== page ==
Mark Casse enjoyed a career-defining moment with a high-five from his son after training the 3,000th winner of his Hall of Fame career.
Casse became the 34th trainer in thoroughbred racing history to hit the landmark when Souper Watson scored a one-and-three-quarter-length victory at Gulfstream Park West on Thursday.
Casse was in front of a television set with his son at home in Ocala, the landmark win coming in the same year as he was inducted to the National Museum of Racing and the Hall of Fame.
A native of Indiana, Casse admits it was special to enjoy the moment with family and for the owners.
“It feels good. I watched it with my son, Colby, and we gave each other high-fives and celebrated,” Casse said. “I’m happy to be able to do it for Mrs. Weber,” referring to Charlotte Weber of Live Oak Plantation.
Souper Watson, a homebred three-year-old, was on the board at the sixth time of asking and it wasn’t a shock to his connections.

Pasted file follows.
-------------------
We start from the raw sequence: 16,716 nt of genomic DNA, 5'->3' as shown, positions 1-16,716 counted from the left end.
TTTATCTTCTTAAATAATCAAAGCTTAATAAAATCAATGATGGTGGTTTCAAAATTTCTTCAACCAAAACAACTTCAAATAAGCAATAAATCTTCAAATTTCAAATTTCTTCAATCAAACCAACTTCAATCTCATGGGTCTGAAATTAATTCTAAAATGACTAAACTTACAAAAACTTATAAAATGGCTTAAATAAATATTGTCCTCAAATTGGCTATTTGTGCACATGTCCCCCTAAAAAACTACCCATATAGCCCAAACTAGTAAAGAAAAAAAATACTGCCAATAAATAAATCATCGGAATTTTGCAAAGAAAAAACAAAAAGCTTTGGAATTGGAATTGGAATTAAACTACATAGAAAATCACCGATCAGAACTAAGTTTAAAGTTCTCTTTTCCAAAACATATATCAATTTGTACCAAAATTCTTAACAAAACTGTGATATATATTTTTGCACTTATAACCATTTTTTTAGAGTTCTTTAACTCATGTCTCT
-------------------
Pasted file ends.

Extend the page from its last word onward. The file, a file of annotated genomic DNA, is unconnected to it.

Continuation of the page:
“We weren’t shocked at all,” Casse added. “We honestly thought he was a pretty good horse early on. That last race came up a little tough. We sent him home and gave him a little break, and he came back blockbusters.”
Son of the late Norman, Casse admits that training horses is what he “wanted to do my entire life”. He didn’t have to wait long, taking out his license before he turned 18.
He saddled his first winner, Joe’s Coming, in 1979 at Keeneland and enjoyed a breakthrough at graded stakes level five years later at Belmont Park with Raja’s Shark.
2019 Preakness Stakes winner War of Will and the 2019 Belmont Stakes scored Sir Winston rate amongst the modern-day highlights, while Casse also saddled Tepin to win the Queen Anne Stakes at Royal Ascot in 2016.
That Royal Ascot win came a month after his 2,000th career winner and now, four years on, he’s struck another landmark in a fairytale career. There are no plans to slow down, says the popular 59-year-old.
“Milestones mean a lot. This has made me think back over the years,” Casse said. “I went through a period of seven or eight years where I didn’t train many horses.
“We kicked back in, I want to say, 20 years ago. When we won 1,000, I said, ‘Well, that was nice.’ Then, when we won 2,000, I said, ‘I don’t think there will be 3000.’ I don’t know if there will be 4,000. We’ll see.”